[Skip to Content]
Access to paid content on this site is currently suspended due to excessive activity being detected from your IP address 18.204.55.168. Please contact the publisher to request reinstatement.
[Skip to Content Landing]
Original Investigation
October 2018

Association of Prenatal Maternal Depression and Anxiety Symptoms With Infant White Matter Microstructure

Author Affiliations
  • 1Waisman Center, University of Wisconsin, Madison
  • 2Department of Psychology, University of Wisconsin, Madison
  • 3Center for Healthy Minds, University of Wisconsin, Madison
  • 4Department of Medical Physics, University of Wisconsin School of Medicine and Public Health, Madison
  • 5Department of Psychiatry, University of Wisconsin School of Medicine and Public Health, Madison
  • 6Department of Psychiatry, University of North Carolina at Chapel Hill, Chapel Hill
  • 7Department of Computer Science, University of North Carolina at Chapel Hill, Chapel Hill
JAMA Pediatr. 2018;172(10):973-981. doi:10.1001/jamapediatrics.2018.2132
Key Points

Question  Are prenatal maternal depression and anxiety symptoms associated with individual variations of offspring white matter microstructure?

Findings  In this cohort study of 101 mother-infant dyads, prenatal maternal depression and anxiety symptoms were associated with infants’ white matter microstructure at 1 month of age. Moreover, analyses suggest that prenatal maternal depression and anxiety may be differentially associated with infant male and female microstructure.

Meaning  The prenatal environment is important to early brain development, and underlying white matter microstructure may be susceptible to the continuum of maternal depression and anxiety symptom exposure during the prenatal period.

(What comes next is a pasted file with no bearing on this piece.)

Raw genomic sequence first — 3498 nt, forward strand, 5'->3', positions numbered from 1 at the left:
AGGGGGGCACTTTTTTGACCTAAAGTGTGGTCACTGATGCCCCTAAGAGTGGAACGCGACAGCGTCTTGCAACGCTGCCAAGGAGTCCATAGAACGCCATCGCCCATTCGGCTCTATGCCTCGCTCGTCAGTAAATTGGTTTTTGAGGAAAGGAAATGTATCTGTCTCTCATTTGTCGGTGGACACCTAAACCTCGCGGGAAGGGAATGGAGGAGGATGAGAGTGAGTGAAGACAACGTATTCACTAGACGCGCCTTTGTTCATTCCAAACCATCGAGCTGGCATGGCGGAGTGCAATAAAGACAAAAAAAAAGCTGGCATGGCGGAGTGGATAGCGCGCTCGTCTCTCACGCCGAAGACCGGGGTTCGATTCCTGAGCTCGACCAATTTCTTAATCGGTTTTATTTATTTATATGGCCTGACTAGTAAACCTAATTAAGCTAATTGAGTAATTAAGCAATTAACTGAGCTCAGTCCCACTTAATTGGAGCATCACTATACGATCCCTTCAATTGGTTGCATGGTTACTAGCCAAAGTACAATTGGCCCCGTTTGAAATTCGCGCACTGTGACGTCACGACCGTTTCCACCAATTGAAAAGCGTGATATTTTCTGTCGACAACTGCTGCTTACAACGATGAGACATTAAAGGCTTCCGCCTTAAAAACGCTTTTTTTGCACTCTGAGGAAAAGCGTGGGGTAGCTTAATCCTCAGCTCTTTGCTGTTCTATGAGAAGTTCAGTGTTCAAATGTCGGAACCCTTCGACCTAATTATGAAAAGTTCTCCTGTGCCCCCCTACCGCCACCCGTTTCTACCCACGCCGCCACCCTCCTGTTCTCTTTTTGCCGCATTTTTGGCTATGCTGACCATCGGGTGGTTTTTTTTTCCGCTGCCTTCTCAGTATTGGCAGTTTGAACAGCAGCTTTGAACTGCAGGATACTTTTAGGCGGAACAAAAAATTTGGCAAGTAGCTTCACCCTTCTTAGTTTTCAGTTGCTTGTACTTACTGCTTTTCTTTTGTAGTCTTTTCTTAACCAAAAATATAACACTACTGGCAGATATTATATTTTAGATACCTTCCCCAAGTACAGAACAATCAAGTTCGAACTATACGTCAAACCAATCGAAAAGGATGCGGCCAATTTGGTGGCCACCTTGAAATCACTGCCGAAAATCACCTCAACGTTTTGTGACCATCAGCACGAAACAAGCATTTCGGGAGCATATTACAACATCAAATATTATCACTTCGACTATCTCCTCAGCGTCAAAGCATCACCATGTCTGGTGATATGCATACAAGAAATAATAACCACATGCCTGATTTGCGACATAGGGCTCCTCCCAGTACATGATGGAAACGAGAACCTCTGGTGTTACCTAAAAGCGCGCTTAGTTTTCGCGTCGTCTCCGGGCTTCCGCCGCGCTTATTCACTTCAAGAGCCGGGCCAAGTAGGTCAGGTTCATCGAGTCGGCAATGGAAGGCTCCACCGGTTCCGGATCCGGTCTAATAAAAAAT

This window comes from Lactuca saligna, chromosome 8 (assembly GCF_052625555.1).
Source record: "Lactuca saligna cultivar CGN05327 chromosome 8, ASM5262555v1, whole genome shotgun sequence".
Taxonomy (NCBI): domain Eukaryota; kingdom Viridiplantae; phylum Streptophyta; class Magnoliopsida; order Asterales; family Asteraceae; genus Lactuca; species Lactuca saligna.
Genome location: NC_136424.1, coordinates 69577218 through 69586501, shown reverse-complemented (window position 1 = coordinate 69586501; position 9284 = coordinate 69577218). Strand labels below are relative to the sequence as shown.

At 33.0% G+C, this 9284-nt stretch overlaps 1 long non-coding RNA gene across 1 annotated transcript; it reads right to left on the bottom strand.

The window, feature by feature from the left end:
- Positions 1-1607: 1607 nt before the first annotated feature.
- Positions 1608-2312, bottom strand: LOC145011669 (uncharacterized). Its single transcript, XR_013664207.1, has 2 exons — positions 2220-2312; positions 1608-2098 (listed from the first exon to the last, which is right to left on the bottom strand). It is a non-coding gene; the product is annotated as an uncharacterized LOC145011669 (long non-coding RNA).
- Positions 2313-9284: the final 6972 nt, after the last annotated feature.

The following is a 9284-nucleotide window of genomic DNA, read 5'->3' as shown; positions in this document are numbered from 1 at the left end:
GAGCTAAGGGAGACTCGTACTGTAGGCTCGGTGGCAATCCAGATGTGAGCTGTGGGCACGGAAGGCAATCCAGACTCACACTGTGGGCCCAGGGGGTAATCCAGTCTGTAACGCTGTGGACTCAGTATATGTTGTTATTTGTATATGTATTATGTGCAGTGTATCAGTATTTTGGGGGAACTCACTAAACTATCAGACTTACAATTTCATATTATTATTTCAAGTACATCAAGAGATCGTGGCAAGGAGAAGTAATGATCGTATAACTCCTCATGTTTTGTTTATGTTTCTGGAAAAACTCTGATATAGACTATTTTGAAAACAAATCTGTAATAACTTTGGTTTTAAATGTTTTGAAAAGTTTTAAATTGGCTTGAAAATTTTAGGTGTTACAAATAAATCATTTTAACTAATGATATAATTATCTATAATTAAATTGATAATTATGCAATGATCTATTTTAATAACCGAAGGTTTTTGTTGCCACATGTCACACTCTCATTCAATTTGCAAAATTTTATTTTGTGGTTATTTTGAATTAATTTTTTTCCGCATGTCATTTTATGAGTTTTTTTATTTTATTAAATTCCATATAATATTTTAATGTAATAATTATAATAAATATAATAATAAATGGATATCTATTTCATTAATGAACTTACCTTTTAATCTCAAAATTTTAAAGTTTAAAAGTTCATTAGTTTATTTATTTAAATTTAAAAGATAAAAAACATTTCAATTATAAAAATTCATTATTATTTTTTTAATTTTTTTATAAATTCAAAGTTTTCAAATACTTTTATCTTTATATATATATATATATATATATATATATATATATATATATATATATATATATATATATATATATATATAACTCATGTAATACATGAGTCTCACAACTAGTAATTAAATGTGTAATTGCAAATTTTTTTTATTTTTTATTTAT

Abstract

Importance  Maternal depression and anxiety can have deleterious and lifelong consequences on child development. However, many aspects of the association of early brain development with maternal symptoms remain unclear. Understanding the timing of potential neurobiological alterations holds inherent value for the development and evaluation of future therapies and interventions.

Objective  To examine the association between exposure to prenatal maternal depression and anxiety symptoms and offspring white matter microstructure at 1 month of age.

Design, Setting, and Participants  This cohort study of 101 mother-infant dyads used a composite of depression and anxiety symptoms measured in mothers during the third trimester of pregnancy and measures of white matter microstructure characterized in the mothers’ 1-month offspring using diffusion tensor imaging and neurite orientation dispersion and density imaging performed from October 1, 2014, to November 30, 2016.Magnetic resonance imaging was performed at an academic research facility during natural, nonsedated sleep.

Main Outcomes and Measures  Brain mapping algorithms and statistical models were used to evaluate the association between maternal depression and anxiety and 1-month infant white matter microstructure as measured by diffusion tensor imaging and neurite orientation dispersion and density imaging findings.

Results  In the 101 mother-infant dyads (mean [SD] age of mothers, 33.22 [3.99] years; mean age of infants at magnetic resonance imaging, 33.07 days [range, 18-50 days]; 92 white mothers [91.1%]; 53 male infants [52.5%]), lower 1-month white matter microstructure (decreased neurite density and increased mean, radial, and axial diffusivity) was associated in right frontal white matter microstructure with higher prenatal maternal symptoms of depression and anxiety. Significant sex × symptom interactions with measures of white matter microstructure were also observed, suggesting that white matter development may be differentially sensitive to maternal depression and anxiety symptoms in males and females during the prenatal period.

Conclusions and Relevance  These data highlight the importance of the prenatal period to early brain development and suggest that the underlying white matter microstructure is associated with the continuum of prenatal maternal depression and anxiety symptoms.

×